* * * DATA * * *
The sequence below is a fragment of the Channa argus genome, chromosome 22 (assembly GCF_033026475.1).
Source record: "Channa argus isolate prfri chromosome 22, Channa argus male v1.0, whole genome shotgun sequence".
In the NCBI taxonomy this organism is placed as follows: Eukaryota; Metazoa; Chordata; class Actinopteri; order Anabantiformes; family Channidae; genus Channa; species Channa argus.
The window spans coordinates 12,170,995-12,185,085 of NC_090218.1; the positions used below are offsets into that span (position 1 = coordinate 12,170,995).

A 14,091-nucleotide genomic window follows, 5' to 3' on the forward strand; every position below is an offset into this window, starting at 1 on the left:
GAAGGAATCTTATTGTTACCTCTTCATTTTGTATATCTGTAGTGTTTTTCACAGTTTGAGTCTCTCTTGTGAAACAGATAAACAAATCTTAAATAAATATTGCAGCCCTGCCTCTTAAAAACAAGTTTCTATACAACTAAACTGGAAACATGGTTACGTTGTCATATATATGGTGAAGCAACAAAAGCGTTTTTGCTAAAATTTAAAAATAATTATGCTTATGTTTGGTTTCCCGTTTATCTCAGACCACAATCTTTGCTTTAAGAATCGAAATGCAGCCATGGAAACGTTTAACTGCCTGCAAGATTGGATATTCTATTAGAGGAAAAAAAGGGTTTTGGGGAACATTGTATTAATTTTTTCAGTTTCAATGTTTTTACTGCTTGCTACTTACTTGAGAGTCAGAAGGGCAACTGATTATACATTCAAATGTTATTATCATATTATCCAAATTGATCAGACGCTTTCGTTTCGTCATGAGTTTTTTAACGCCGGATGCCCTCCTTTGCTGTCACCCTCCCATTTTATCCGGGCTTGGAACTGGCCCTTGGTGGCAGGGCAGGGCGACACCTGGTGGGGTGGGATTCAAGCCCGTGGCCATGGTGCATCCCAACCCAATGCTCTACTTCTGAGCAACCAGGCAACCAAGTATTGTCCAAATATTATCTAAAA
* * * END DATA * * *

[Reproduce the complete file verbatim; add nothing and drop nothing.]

The sequence below is a fragment of the Channa argus genome, chromosome 22 (assembly GCF_033026475.1).
Source record: "Channa argus isolate prfri chromosome 22, Channa argus male v1.0, whole genome shotgun sequence".
In the NCBI taxonomy this organism is placed as follows: Eukaryota; Metazoa; Chordata; class Actinopteri; order Anabantiformes; family Channidae; genus Channa; species Channa argus.
The window spans coordinates 12,170,995-12,185,085 of NC_090218.1; the positions used below are offsets into that span (position 1 = coordinate 12,170,995).

A 14,091-nucleotide genomic window follows, 5' to 3' on the forward strand; every position below is an offset into this window, starting at 1 on the left:
GAAGGAATCTTATTGTTACCTCTTCATTTTGTATATCTGTAGTGTTTTTCACAGTTTGAGTCTCTCTTGTGAAACAGATAAACAAATCTTAAATAAATATTGCAGCCCTGCCTCTTAAAAACAAGTTTCTATACAACTAAACTGGAAACATGGTTACGTTGTCATATATATGGTGAAGCAACAAAAGCGTTTTTGCTAAAATTTAAAAATAATTATGCTTATGTTTGGTTTCCCGTTTATCTCAGACCACAATCTTTGCTTTAAGAATCGAAATGCAGCCATGGAAACGTTTAACTGCCTGCAAGATTGGATATTCTATTAGAGGAAAAAAAGGGTTTTGGGGAACATTGTATTAATTTTTTCAGTTTCAATGTTTTTACTGCTTGCTACTTACTTGAGAGTCAGAAGGGCAACTGATTATACATTCAAATGTTATTATCATATTATCCAAATTGATCAGACGCTTTCGTTTCGTCATGAGTTTTTTAACGCCGGATGCCCTCCTTTGCTGTCACCCTCCCATTTTATCCGGGCTTGGAACTGGCCCTTGGTGGCAGGGCAGGGCGACACCTGGTGGGGTGGGATTCAAGCCCGTGGCCATGGTGCATCCCAACCCAATGCTCTACTTCTGAGCAACCAGGCAACCAAGTATTGTCCAAATATTATCTAAAA